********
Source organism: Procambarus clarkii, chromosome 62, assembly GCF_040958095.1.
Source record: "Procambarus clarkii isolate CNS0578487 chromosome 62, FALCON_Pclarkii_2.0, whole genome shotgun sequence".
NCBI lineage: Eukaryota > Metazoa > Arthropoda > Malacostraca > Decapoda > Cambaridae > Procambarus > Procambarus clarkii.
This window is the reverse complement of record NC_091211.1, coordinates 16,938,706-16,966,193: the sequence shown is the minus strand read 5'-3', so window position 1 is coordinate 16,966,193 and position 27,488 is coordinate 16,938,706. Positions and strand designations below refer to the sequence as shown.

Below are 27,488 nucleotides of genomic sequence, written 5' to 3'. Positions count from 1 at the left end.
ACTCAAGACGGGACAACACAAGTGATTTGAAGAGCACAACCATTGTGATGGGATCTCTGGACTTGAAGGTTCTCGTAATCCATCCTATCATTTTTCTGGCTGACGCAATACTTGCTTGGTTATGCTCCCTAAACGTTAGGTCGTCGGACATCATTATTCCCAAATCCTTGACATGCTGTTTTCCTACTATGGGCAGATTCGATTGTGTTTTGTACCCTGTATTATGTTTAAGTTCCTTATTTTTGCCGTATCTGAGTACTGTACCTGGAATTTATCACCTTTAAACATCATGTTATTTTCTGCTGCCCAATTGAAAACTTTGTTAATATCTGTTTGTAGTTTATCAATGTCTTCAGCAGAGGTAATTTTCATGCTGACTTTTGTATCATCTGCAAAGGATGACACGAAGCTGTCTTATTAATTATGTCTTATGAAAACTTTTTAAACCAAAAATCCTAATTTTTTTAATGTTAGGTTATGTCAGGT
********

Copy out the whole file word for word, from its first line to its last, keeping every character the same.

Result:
Source organism: Procambarus clarkii, chromosome 62, assembly GCF_040958095.1.
Source record: "Procambarus clarkii isolate CNS0578487 chromosome 62, FALCON_Pclarkii_2.0, whole genome shotgun sequence".
NCBI lineage: Eukaryota > Metazoa > Arthropoda > Malacostraca > Decapoda > Cambaridae > Procambarus > Procambarus clarkii.
This window is the reverse complement of record NC_091211.1, coordinates 16,938,706-16,966,193: the sequence shown is the minus strand read 5'-3', so window position 1 is coordinate 16,966,193 and position 27,488 is coordinate 16,938,706. Positions and strand designations below refer to the sequence as shown.

Below are 27,488 nucleotides of genomic sequence, written 5' to 3'. Positions count from 1 at the left end.
ACTCAAGACGGGACAACACAAGTGATTTGAAGAGCACAACCATTGTGATGGGATCTCTGGACTTGAAGGTTCTCGTAATCCATCCTATCATTTTTCTGGCTGACGCAATACTTGCTTGGTTATGCTCCCTAAACGTTAGGTCGTCGGACATCATTATTCCCAAATCCTTGACATGCTGTTTTCCTACTATGGGCAGATTCGATTGTGTTTTGTACCCTGTATTATGTTTAAGTTCCTTATTTTTGCCGTATCTGAGTACTGTACCTGGAATTTATCACCTTTAAACATCATGTTATTTTCTGCTGCCCAATTGAAAACTTTGTTAATATCTGTTTGTAGTTTATCAATGTCTTCAGCAGAGGTAATTTTCATGCTGACTTTTGTATCATCTGCAAAGGATGACACGAAGCTGTCTTATTAATTATGTCTTATGAAAACTTTTTAAACCAAAAATCCTAATTTTTTTAATGTTAGGTTATGTCAGGT